The Council of Canadians and the GVTA Social Justice Committee are organizing a public forum against Liquefied Natural Gas (LNG) terminals and fracking on November 26 in Victoria.
The public forum will feature Vancouver-based Council of Canadians regional organizer Leila Darwish, as well as Damien Gillis, the co-director of the documentary Fractured Land, and Jeremy Loveday, a Canadian performance poet with a global following.
The Facebook event page says, “The public has heard lots of promises about the economic benefits of a proposed LNG industry, powered by fracking in northeast BC. But are these claims credible? And what sort of environmental trade-offs would the industry bring? From the frackfields of northeastern BC to the many proposed gas pipelines and up to 18 LNG terminals vying for approval along the northwest coast, Howe Sound, Delta, and Vancouver Island, join us as we drill down on the myths and realities of this industry, through an evening of multi-media presentations and film.”
The Council of Canadians is opposing the development of LNG pipelines and export terminals. One key reason to oppose the LNG agenda is the greenhouse gas emissions that would be generated by the industry. A draft report by the consulting firm Globe Advisors estimated that five LNG facilities would release 12 million tonnes of greenhouse gas emissions in addition to 15 million tonnes released from the extraction and shipping by pipeline process. The provincial government had also promised LNGs would generate as much as $100-billion in tax revenue over the next 30 years, but the LNG industry pressured the government for lower tax rates and now the finance minister is vague about how much revenue the industry would really draw for a so-called prosperity fund.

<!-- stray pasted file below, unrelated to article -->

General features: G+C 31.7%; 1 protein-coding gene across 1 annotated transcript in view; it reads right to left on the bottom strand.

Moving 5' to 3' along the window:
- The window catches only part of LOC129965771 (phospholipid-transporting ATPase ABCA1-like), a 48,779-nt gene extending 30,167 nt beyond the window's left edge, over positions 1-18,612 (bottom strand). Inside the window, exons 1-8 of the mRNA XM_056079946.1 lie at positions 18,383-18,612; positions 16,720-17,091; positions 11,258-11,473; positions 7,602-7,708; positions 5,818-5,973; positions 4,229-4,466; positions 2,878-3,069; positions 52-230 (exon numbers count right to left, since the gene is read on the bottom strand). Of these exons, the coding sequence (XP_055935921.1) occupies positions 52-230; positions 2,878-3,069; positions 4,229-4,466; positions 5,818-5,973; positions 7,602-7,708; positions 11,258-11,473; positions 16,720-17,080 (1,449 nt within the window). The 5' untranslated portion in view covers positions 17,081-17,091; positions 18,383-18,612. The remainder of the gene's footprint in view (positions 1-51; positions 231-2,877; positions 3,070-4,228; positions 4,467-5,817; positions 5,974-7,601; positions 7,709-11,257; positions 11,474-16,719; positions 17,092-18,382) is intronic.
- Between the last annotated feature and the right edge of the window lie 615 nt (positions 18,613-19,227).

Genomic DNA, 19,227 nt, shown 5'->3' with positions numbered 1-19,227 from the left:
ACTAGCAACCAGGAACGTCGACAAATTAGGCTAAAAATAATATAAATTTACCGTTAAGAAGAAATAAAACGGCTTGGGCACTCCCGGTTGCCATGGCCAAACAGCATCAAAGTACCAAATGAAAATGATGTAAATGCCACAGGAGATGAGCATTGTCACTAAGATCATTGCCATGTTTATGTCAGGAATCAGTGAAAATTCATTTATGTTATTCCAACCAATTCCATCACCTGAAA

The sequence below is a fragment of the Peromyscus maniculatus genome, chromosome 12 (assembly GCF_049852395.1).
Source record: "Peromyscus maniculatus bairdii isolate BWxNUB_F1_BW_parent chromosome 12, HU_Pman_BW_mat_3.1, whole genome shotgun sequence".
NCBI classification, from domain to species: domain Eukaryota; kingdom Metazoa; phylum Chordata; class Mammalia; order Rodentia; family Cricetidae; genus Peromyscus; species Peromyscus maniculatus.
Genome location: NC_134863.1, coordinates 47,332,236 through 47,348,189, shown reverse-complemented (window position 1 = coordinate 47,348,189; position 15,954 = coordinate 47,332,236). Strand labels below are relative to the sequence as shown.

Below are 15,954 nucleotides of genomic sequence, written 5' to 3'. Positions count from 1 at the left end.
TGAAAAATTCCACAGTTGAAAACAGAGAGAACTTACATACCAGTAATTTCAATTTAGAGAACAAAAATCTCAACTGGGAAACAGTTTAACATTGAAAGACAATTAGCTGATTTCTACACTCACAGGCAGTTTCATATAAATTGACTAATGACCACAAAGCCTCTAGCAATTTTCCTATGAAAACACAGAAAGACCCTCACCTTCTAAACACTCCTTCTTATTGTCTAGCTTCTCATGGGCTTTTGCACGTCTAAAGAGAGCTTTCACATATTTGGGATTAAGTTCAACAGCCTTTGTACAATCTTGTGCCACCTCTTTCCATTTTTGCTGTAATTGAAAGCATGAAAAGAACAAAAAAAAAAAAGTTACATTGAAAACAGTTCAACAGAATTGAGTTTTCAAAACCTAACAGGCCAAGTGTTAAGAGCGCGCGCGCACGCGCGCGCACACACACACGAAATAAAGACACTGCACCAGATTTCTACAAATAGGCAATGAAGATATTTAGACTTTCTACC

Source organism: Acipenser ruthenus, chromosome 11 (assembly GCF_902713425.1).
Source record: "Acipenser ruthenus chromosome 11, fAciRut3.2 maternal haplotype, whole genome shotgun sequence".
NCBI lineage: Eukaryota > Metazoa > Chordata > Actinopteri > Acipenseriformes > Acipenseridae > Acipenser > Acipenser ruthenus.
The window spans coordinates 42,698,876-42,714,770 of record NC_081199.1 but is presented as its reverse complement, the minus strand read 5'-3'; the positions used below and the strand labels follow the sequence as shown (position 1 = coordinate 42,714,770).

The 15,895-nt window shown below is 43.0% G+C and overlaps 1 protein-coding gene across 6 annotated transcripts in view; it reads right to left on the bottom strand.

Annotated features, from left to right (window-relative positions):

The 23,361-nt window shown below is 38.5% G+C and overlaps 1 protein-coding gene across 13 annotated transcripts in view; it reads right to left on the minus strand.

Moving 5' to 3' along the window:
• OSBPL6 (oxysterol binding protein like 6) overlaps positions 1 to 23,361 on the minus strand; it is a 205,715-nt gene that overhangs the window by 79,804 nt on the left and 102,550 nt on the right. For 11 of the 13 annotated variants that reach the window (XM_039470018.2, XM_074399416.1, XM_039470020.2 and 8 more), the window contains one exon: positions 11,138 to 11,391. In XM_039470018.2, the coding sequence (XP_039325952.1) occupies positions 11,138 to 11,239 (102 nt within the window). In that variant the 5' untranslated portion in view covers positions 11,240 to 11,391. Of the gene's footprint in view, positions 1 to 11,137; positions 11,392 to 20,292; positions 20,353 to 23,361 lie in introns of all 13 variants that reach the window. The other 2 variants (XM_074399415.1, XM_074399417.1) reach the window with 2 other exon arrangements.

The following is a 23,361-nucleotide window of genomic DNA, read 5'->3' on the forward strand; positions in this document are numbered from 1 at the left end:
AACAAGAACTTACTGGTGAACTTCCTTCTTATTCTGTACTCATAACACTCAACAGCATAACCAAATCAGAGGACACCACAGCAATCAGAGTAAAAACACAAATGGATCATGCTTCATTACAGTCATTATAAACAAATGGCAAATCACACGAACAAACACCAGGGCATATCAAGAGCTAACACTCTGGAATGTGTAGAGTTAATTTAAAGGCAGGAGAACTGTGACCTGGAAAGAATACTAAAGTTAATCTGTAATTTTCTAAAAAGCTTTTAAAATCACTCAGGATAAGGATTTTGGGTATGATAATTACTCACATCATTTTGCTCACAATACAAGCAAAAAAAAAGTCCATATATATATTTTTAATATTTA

And provincial government figures say that British Columbia drew close to 11 billion litres of water from rivers, lakes and streams for fracking in 2012. Canadian Centre for Policy Alternatives researcher Ben Parfitt and shale gas expert David Hughes estimate that 582 billion litres of water would need to be removed from the hydrological cycle in order to supply just 70 per cent of the fracked gas capacity of the largest five of the seven LNG projects already approved, though the actual number would likely be much larger.
The tour also follows our LNG Pipedreams, Fractured Futures and Community Resistance counter-summit in Vancouver in May and the LNG and Petro-State Politics forum in Squamish in September. We have also supported the Gitxsan land defenders and their Madii Lii Camp (that opposes the Prince Rupert Gas Transmission pipeline to the Pacific NorthWest LNG terminal on Lelu Island), as well as the Unis’tot’en action camp (which stands on the pathway of the Pacific Trail pipeline to the proposed Kitimat LNG terminal).
Plans are being made for public forums in Campbell River, Nanaimo and possibly Port Alberni early in the new year.
If you live in the Victoria area, please consider attending this public forum. You can find out more about it on our website here.